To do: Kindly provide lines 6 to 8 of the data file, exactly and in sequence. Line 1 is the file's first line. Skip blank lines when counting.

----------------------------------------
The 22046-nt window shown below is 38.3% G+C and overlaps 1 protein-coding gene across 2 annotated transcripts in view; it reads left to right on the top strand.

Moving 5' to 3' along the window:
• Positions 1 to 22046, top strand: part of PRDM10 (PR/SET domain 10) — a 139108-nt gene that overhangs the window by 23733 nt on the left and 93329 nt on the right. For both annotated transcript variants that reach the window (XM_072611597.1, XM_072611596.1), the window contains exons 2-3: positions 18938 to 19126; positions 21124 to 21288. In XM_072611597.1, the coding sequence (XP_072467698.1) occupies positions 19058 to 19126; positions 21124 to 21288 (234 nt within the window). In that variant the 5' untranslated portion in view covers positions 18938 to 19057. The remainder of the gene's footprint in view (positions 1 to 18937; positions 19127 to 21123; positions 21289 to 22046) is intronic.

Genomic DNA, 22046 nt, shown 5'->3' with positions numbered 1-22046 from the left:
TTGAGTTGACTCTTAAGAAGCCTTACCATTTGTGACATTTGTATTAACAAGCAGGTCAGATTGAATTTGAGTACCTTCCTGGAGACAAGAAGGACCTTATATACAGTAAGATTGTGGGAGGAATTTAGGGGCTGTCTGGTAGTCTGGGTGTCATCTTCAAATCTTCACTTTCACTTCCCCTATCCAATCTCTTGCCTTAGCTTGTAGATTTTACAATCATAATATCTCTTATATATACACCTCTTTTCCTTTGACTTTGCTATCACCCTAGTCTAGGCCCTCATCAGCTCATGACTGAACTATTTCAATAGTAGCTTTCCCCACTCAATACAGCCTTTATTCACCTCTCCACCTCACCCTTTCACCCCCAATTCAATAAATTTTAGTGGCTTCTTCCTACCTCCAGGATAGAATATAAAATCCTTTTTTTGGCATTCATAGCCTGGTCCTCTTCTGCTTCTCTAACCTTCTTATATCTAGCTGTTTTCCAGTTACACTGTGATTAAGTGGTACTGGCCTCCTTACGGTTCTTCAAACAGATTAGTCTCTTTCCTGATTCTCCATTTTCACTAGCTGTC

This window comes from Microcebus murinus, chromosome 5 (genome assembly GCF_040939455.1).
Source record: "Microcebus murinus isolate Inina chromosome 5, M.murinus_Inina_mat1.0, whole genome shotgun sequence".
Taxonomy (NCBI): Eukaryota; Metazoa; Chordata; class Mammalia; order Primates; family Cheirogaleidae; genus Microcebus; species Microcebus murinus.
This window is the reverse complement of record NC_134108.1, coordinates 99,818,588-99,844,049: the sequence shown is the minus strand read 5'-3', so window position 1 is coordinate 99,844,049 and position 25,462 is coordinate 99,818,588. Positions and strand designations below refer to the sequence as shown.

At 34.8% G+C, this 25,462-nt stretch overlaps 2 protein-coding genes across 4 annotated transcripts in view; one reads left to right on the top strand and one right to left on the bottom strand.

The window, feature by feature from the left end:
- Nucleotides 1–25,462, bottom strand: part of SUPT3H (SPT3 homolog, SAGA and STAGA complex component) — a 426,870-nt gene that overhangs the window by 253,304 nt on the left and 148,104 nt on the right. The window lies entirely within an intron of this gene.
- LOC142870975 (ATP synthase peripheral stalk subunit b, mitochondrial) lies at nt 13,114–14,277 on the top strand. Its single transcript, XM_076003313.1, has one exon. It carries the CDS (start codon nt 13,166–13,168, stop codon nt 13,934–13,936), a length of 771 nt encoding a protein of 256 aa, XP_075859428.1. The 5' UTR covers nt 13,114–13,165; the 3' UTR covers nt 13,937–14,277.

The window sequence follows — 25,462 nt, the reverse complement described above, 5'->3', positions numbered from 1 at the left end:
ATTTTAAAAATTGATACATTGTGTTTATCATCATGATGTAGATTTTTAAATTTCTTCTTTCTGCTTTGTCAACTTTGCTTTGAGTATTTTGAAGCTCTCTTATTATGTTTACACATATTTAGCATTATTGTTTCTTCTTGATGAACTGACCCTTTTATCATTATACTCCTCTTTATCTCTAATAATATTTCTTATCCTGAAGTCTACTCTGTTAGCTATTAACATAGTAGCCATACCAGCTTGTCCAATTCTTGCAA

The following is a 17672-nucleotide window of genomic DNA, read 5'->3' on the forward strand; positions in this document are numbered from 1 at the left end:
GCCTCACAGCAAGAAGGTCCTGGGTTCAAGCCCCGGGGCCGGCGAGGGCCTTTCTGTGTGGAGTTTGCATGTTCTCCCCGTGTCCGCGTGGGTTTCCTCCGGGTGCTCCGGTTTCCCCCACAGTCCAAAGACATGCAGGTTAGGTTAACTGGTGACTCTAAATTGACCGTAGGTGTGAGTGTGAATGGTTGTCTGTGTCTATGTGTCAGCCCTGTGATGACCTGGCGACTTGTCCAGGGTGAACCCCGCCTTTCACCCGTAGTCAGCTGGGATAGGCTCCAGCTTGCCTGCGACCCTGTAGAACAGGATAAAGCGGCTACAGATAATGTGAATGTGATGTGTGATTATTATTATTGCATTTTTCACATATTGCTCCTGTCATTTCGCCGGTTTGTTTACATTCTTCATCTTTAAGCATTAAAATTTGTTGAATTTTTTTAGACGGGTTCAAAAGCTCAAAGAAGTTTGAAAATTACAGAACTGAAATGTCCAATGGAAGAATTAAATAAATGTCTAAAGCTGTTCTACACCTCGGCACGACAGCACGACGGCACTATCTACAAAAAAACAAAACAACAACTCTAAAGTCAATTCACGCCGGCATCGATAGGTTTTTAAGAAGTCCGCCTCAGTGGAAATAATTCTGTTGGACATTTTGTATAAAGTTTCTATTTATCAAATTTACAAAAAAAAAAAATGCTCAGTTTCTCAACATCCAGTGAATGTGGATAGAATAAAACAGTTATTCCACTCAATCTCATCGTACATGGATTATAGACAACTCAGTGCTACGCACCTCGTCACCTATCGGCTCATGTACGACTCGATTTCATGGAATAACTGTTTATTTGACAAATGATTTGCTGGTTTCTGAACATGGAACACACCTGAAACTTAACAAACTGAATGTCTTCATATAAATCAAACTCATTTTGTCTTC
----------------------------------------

This window comes from Microcebus murinus, chromosome 5 (genome assembly GCF_040939455.1).
Source record: "Microcebus murinus isolate Inina chromosome 5, M.murinus_Inina_mat1.0, whole genome shotgun sequence".
Taxonomy (NCBI): Eukaryota; Metazoa; Chordata; class Mammalia; order Primates; family Cheirogaleidae; genus Microcebus; species Microcebus murinus.